Another Waco case ruling on a defendant’s claim that the asserted claims are unpatentable subject matter.
Plaintiff sought “targeted venue discovery” based on arguments made by the defendants at a recent hearing on the defendant’s motion for reconsideration of denial of their prior venue motion.
Your may have a good office location. But do you have an 18 wheeler of Dos Equis in front of your office on a Friday afternoon?
As I posted several months ago, and more recently in connection with a recent decision, last year’s EDTX rule changes included a new requirement regarding expert disclosure at the P.R. 4-3 stage. We now have a second opinion interpreting the new provision in light of a dispute that has arisen over it.
Marshall’s Main Street Program‘s Mornings on Main with Debbie Parker featured our law offices in the historic Hub building on their If These Walls Could Talk video series on Facebook this morning. It’s an entertaining four-minute introduction to our somewhat idiosyncratic offices (including the “tree house” and hobbit door) in an 1870’s building that served our community as a shoe store for over a century before we repurposed it as a law office.
I think it’s also the first time I’ve talked to Debbie that I didn’t hand her my credit card – she owns a women’s clothing boutique a couple of blocks up North Washington, and I’m married to one of her regular customers.
The plaintiff in this case sought an order compelling mediation. Based on the briefing, apparently all the parties are engaging in objectionable conduct, but it didn’t really matter to the outcome – the motion was denied.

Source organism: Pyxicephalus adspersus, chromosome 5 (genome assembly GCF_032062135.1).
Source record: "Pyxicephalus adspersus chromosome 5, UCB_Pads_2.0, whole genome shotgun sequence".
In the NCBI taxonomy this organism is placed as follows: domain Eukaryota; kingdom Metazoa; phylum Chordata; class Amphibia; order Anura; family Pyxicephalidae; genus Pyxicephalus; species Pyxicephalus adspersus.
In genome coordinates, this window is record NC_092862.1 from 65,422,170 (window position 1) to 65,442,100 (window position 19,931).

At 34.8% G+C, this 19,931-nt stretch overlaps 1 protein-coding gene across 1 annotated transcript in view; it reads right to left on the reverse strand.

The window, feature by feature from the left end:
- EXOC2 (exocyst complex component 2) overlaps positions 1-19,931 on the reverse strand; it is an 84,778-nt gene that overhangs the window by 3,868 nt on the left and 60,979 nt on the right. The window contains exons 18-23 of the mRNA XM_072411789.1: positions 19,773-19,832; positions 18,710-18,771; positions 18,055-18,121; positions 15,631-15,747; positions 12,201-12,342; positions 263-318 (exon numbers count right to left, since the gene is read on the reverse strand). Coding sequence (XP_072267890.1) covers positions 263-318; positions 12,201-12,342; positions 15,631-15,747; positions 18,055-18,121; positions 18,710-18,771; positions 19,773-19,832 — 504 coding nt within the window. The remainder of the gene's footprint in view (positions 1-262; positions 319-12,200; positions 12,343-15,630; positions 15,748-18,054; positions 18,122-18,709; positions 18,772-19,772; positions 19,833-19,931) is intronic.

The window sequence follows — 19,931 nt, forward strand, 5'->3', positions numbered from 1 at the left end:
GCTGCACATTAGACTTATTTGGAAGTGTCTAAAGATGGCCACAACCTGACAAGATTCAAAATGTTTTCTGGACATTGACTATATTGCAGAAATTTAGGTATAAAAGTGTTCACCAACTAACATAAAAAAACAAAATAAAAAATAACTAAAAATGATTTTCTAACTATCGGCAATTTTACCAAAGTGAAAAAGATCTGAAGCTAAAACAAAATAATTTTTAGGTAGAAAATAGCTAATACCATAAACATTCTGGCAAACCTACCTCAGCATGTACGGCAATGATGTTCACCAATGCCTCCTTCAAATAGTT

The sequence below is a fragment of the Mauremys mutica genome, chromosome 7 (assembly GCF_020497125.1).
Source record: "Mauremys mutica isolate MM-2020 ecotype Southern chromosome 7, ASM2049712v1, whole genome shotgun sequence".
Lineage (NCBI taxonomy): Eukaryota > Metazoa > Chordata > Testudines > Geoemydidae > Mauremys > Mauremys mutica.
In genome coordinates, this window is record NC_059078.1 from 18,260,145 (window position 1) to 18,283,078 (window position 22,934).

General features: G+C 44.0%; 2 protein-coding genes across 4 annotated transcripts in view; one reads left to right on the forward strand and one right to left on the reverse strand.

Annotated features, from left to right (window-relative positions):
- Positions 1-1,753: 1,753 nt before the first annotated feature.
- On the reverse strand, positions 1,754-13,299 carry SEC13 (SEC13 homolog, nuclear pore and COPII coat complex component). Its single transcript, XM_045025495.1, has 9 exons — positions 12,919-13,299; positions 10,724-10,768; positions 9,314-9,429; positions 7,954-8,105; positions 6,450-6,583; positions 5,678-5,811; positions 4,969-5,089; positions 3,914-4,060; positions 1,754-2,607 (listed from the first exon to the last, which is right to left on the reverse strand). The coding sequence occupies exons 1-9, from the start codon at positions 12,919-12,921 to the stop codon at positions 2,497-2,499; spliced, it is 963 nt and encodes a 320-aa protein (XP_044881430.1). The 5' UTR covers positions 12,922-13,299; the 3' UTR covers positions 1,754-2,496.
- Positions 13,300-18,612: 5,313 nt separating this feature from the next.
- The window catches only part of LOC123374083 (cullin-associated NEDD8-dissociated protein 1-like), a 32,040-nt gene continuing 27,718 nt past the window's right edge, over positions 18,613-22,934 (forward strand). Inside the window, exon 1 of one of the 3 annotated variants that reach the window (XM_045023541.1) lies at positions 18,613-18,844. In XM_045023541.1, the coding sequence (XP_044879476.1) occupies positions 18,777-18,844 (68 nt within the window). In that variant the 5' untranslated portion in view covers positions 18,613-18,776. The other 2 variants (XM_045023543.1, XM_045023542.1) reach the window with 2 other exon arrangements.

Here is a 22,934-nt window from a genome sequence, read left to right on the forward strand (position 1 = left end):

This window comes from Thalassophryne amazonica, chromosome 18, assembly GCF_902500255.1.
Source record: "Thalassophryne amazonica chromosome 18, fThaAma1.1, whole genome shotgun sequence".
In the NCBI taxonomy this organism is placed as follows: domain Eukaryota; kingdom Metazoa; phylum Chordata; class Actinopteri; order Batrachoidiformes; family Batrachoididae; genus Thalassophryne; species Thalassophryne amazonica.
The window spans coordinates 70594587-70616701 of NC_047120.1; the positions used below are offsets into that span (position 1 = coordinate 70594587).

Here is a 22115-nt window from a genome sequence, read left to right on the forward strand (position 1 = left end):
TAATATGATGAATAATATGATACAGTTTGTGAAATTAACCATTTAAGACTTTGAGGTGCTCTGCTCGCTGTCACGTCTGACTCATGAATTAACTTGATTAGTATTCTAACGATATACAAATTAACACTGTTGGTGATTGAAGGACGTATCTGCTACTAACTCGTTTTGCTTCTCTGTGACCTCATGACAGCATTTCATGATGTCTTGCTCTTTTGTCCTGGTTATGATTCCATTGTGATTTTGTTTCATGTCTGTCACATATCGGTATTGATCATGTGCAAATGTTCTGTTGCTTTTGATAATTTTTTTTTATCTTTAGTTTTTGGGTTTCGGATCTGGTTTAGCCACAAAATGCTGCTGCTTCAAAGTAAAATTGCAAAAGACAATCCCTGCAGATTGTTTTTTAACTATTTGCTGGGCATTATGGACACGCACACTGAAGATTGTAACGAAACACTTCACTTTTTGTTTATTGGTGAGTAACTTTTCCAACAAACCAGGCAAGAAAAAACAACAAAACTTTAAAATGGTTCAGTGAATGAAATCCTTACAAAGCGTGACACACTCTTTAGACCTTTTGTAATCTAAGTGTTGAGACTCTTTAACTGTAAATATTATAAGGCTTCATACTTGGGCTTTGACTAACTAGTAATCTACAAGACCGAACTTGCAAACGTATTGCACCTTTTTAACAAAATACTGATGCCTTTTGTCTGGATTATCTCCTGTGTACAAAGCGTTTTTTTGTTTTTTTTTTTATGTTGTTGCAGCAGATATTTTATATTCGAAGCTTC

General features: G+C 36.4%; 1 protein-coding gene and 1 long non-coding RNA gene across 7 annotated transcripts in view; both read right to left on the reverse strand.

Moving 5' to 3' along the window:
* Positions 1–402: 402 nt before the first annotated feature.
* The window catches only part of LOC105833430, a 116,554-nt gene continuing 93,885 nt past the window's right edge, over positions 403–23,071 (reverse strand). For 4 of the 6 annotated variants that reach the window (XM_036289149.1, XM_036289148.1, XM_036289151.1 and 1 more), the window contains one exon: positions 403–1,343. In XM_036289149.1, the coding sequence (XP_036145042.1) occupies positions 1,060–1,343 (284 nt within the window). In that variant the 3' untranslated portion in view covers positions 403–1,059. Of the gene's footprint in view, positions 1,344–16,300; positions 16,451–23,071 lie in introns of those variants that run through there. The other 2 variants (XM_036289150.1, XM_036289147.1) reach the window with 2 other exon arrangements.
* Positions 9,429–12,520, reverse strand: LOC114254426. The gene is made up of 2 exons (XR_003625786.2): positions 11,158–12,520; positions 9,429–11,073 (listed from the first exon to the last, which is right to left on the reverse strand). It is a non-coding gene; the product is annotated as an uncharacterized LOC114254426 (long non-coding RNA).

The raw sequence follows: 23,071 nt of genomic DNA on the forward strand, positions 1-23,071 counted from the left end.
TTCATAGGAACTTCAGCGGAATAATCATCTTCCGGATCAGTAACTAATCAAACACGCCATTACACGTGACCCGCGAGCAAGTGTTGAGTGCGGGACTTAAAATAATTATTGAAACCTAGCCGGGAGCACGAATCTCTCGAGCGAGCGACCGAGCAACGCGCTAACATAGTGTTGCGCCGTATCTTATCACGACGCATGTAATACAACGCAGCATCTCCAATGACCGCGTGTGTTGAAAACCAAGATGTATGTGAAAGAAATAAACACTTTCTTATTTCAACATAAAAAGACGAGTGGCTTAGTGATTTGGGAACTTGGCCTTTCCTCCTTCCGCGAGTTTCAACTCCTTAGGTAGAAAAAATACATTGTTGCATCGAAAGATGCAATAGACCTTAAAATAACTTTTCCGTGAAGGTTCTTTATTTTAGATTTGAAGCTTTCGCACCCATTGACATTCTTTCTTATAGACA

Of all the opinions Judge Hall authored while I clerked for him, Texas Instruments, Inc. v. Micron Semiconductor, Inc., 815 F. Supp. 994, 997 (E.D. Tex. 1993) seems to be the most-cited. While the case dealt with several issues, its central holding, that once the “substantial similarity” test is met, the “first-to-file” rule accords the first-filed court the responsibility to determine which case should proceed, was the part of the opinion cited again by Judge Gilstrap earlier this month in transferring a case.
Docket Navigator recently released one of its periodic special reports. This one takes a look at several interesting questions its subscribers have asked, and the detailed analyses they undertook to find the answers. The report is interesting primarily because of the unexpected nature of the questions. Unlike virtually every other report, the questions aren’t the ones you’d most want answers to – but here someone did, and it’s interesting trying to picture why.
The parties filed cross-motions for sanctions arising out of conduct in a deposition, resulting in an order from Judge Albright.
It’s not the end of any logical portion of the year, but I got curious this morning what the patent case filing trends for the year were, so I ran the numbers for some of the more popular districts for readers and here’s what I came up with.